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US backs Ghana to convert her nuclear research reactor

By
Christabel Addo, GNA
 

Accra, July 14, GNA –
Ghana has again made history by being the first African country to successfully
undergo a nuclear research reactor conversion from a Highly Enriched Uranium
(HEU) sensitive fuel, to a Lower Enriched Uranium (LEU) sensitive one.

The conversion, which
was done by a joint team of scientists from the United States (US) Security
Department and China, saw the installation of a new nuclear research reactor
core to replace the existing one which had over-lived its expiry date.

Professor Kwame Aboh,
the Deputy Director-General of the Nuclear Regulatory Authority, and Project
Director of the Reactor Conversion Programme, expressed his joy and
satisfaction to the success of the conversion and installation.

He explained that the
previous set-up, was enriched with as high as 92.2 per cent of Uranium, which
made it very dangerous, and very useful for the manufacturing of dangerous
weapons should they fall into the wrong hands.

However, with the new
LEU research reactor the enrichment level had been lowered to 13 per cent of
Uranium, and now highly safe to perform the same functions as the previous one,
except for the manufacturing of any dangerous weapon, and had a fuel expecting
to last for over 25 years.

He said the entire
process was very historic and a great relief to the country, because the
previous research reactor which was installed in 1994 had been operated for the
past 21 years, and exceeded its uranium fuel expiry which was supposed to be
between 10 to 15 years and therefore needed to be upgraded.

The entire project had
been fully paid for by the US Government as part of the efforts under the
Global Threat Reduction Initiative, to ensure the conversion of all civilian
nuclear reactors from HEU to LEU fuels for safety and security.

He said the old
reactor core would therefore be repatriated to the Chinese manufacturers as per
the initial procurement agreement for its final disposal, which was a great
financial and security relief to Ghana, because the nation would have spent
fortunes on protecting its nuclear waste.

Prof. Aboh said
Ghana’s small reactor had been used mainly for research and training purposes,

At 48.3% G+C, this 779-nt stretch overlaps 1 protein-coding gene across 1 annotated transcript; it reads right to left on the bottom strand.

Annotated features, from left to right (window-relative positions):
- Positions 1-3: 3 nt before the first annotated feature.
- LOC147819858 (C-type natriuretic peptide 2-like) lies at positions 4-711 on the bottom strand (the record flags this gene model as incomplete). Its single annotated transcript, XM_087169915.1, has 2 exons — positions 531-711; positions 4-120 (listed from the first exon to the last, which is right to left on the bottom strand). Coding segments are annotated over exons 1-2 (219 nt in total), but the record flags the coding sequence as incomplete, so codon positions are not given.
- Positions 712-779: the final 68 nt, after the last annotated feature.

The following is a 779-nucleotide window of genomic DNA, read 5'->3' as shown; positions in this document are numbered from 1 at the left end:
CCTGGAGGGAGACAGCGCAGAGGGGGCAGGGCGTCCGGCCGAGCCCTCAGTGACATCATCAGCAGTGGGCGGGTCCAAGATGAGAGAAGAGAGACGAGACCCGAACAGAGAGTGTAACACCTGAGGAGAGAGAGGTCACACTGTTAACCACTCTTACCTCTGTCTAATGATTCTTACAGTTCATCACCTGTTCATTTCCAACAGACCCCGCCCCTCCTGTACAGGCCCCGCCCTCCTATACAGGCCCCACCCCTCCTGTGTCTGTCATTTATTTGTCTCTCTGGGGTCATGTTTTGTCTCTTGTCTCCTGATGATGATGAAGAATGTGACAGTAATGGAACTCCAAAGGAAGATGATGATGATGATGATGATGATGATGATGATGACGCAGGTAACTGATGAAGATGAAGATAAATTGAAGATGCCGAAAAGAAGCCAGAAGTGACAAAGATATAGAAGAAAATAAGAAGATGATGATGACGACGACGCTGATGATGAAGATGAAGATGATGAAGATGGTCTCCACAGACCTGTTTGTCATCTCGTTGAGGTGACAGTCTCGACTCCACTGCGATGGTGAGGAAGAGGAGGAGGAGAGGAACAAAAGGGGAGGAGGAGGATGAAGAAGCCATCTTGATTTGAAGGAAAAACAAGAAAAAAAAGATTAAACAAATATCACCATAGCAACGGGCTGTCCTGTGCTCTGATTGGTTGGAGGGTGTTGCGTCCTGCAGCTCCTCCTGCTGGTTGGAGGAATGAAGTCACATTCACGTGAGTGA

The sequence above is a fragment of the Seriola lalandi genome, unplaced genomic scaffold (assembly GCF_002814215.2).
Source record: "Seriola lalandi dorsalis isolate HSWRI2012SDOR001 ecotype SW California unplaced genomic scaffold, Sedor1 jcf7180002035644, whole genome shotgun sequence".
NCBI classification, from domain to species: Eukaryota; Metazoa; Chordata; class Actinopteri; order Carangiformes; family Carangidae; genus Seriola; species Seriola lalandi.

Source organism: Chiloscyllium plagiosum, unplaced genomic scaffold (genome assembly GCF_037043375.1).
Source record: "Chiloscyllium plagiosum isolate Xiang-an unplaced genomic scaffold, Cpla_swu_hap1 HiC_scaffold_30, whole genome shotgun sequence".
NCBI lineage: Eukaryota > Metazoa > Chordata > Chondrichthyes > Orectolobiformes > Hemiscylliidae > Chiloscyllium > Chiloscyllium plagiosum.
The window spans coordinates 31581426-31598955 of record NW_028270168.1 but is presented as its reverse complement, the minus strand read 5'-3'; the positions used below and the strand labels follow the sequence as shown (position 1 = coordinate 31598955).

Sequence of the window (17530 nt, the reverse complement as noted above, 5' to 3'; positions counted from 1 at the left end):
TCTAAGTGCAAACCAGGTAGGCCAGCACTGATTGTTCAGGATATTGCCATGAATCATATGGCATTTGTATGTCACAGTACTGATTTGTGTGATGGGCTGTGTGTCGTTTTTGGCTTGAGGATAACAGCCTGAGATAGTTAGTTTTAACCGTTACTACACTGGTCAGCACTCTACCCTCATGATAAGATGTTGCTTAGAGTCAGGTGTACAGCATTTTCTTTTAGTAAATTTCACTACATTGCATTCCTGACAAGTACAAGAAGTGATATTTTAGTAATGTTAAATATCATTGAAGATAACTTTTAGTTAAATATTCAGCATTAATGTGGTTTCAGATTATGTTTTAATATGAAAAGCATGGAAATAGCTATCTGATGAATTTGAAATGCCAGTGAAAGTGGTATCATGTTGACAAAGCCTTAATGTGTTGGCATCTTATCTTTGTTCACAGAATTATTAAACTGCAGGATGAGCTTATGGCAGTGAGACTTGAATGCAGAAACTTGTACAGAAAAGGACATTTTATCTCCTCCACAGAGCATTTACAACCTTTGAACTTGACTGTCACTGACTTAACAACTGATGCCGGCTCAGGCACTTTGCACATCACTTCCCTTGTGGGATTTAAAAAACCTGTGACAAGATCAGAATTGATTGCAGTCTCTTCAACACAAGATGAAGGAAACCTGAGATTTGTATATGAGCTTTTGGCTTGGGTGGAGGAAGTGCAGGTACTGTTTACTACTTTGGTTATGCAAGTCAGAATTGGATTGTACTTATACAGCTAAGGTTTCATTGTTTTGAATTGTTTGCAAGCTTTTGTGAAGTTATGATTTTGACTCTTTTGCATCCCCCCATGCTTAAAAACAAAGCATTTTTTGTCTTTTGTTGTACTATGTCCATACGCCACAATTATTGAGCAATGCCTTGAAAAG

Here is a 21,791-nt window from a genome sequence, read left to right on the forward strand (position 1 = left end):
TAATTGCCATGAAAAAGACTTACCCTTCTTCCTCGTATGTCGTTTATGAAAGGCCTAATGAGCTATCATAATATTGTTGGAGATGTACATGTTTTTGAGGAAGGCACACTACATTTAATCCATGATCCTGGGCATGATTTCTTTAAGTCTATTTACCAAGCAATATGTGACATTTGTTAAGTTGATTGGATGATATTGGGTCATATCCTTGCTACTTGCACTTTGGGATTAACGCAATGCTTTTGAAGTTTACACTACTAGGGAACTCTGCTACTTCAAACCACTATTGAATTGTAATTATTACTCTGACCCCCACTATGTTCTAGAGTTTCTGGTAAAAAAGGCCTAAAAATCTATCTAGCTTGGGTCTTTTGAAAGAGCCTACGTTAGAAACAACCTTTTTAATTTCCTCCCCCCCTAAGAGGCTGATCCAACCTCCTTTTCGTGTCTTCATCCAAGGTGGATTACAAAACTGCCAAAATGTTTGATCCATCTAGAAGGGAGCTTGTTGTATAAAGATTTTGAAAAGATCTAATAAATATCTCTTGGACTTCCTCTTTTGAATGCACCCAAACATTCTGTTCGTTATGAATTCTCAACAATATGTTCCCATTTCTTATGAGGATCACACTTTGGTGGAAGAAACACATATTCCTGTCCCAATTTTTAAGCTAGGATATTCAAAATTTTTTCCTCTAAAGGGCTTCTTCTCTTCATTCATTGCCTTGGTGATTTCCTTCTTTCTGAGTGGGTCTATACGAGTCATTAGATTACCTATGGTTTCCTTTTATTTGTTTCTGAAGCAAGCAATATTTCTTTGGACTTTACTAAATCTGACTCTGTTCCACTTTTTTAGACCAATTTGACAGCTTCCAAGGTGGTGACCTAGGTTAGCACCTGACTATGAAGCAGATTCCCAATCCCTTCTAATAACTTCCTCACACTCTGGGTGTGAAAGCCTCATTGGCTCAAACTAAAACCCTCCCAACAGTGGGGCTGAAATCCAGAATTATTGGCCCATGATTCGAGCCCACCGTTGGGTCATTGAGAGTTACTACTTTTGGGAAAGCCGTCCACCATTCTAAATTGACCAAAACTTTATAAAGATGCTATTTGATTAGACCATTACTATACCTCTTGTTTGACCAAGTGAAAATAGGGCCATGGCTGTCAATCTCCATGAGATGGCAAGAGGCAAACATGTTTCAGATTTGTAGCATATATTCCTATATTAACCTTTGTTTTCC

out of which about 20 PhD students had been produced, and had also been very
beneficial to local industries by analysing their products to ensure high
quality and standards.

Prof. Benjamin J.
Nyarko, the Director General of the Ghana Atomic Energy Commission (GAEC), said
the conversion was also in line with the country’s current Nuclear Power
Programme and also for being a signatory to the Non-Proliferation Treaty, which
was against the production of dangerous weapons, and also the global-set
reduction initiative.

He thanked the US
government for the support, saying the new nuclear research reactor, with its
over 40-year life plan, would contribute immensely to the development of the
country.

Mr John G. Stevens,
the Department Manager and Principal Nuclear Engineer for Research and Test
Reactors at the Argonne National Laboratory, USA, who led the team of scientist
in the conversion process, congratulated Ghana for availing itself for the
programme.

He said similar
conversions had already been done for other Russian and Chinese manufactured
HEU reactors in Europe and now Ghana, adding that the next country for such a
conversion would be Nigeria, followed by Pakistan, Syria and Iran, whose
representative were also present to understudy the historic conversion.

He explained that
although Ghanaian scientists were fully involved in the process and the
fabrication works done by local engineers, the fuel design contract was
executed by the Chinese experts.

He said Ghana had
again benefited from its pioneering role in the conversion programme in Africa
with the construction of a resource centre for providing training for both
local and international scientists.

GNA

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